For we are not yet one, and far from free

Incarceration Nation lifts the wool from Australia’s eyes. It provides the answers to the questions we often fall short of explaining, and most importantly it enables First Nations people and their voices to share first hand their experiences. It does so without the colonisers reinterpretation that serves to protect the integrity of Australia’s national identity.

Chelsie Collard 

A sigh of relief came when Incarceration Nation aired, it felt as if a small weight was lifted by having a resource that provides the evidence to be able to answer the questions that can be difficult to navigate. The questions we as Indigenous people get asked sometimes leave us feeling helpless when we struggle to explain why we die younger, experience lower employment and education outcomes, or why we experience incomprehensibly higher rates of incarceration. These conversations become a minefield especially with people whose perceptions have already been singularly shaped by discriminatory government policy and the media’s moral panics that further oppress us. 

This documentary is unlike anything I have seen before. Whilst I have watched it more than three times, I am unable to sit through its entirety without fighting tears or at the very least getting a lump in my throat. A realisation of the reality that is faced by members of my family. First Nations people. Human beings. We have been discriminated against, fluctuating between the extremes of being scrutinised unfairly or being ignored altogether for over 230 years. 

Incarceration Nation is an emotional rollercoaster for me, and an extremely informative and transformative resource for activism in policy, the justice system and education that is based on the principle of Truth-Telling. Whether you are interested in Indigenous issues or not, there is no justifiable denial of the injustices faced by First Nations people when compared with their fellow non-Indigenous citizens.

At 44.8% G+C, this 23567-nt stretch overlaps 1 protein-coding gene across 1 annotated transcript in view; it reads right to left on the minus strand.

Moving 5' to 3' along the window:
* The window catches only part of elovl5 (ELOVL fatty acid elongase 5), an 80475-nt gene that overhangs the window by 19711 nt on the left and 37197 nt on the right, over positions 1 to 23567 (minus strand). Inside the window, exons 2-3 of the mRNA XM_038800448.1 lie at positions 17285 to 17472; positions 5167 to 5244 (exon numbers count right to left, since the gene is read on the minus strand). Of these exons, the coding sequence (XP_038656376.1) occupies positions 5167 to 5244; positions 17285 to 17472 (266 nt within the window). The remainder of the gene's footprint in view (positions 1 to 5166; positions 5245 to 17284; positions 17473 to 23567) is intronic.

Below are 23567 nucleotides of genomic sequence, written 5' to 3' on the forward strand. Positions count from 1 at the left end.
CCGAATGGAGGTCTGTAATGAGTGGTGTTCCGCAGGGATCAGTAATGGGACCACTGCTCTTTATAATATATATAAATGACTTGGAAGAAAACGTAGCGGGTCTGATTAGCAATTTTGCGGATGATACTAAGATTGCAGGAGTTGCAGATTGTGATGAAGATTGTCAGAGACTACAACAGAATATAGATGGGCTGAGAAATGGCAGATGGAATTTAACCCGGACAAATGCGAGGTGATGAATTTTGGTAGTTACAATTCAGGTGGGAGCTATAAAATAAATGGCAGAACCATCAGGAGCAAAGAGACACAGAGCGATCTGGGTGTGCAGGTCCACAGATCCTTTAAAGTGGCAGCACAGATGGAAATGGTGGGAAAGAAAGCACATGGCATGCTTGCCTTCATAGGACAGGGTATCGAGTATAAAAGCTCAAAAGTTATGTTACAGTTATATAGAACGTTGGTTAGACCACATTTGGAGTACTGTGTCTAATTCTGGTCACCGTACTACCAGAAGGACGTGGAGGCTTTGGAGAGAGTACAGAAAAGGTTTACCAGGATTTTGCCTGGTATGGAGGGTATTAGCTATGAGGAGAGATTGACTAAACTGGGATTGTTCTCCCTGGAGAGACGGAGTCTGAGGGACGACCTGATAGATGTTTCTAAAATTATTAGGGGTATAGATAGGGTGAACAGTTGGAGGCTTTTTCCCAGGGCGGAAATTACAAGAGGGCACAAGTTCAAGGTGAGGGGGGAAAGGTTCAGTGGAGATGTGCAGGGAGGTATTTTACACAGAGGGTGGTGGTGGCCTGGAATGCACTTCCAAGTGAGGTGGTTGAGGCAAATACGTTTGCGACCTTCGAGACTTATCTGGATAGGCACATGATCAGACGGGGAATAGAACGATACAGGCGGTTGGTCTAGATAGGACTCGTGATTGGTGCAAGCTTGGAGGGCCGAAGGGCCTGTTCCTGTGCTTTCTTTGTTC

There is a reason why Indigenous people are thirteen times more likely to be incarcerated than non-Indigenous people despite only accounting for 3.3% of the general population. Joshua Creamer, a barrister-at-law explains in black and white,  the 1939 Aboriginals Preservation and Protection Act in Queensland discriminated against and criminalised the actions of Indigenous people. The limiting of Indigenous movement and their education and employment opportunities meant that they became visible targets for police, and as a result Creamer explains that:

“We start to see in the seventies and eighties the numbers of Indigenous incarceration just going up, and up, and up. And it’s growing exponentially now – it’s just continuing to grow. But, when you actually go back and you look at history and you understand the legislation you see the root causes of it right? If they were actually able to access a good education, if they were actually able to keep their wages, and let’s say they bought a house in Brisbane seventy or eighty years ago. You know, they wouldn’t be where they are now.” 

Incarceration Nation shines a critical light on the lack of accountability from Australian governments and their role in continuing the oppressive systems that have been imposed upon Indigenous communities since 1788. If you think this no longer occurs, then you only need to look at the recent COVID-19 pandemic and the failing distribution of vaccines to vulnerable Indigenous communities to understand that discrimination is as active today for Indigenous communities as it has always been. 

In ongoing attempts to validate a deteriorating narrative of victorious explorers who brought enlightenment and civilisation to this continent without opposition, Western knowledge systems continue to work in ways that discredit, disrespect, and alienate Indigenous people and their knowledges. One only needs to look at the works of Bruce Pascoe, Martin Nakata, Stan Grant, Bronwyn Carlson, Marcia Langton, and Aileen Moreton-Robinson, just to name a few who challenge and call out the Western colonising epistemologies that continue to control the way in which society perceives First Nations people. Whilst many of us, Indigenous and non-Indigenous people, have benefited from the society we live in today, we have failed in addressing the gaps that exist between Indigenous and non-Indigenous people.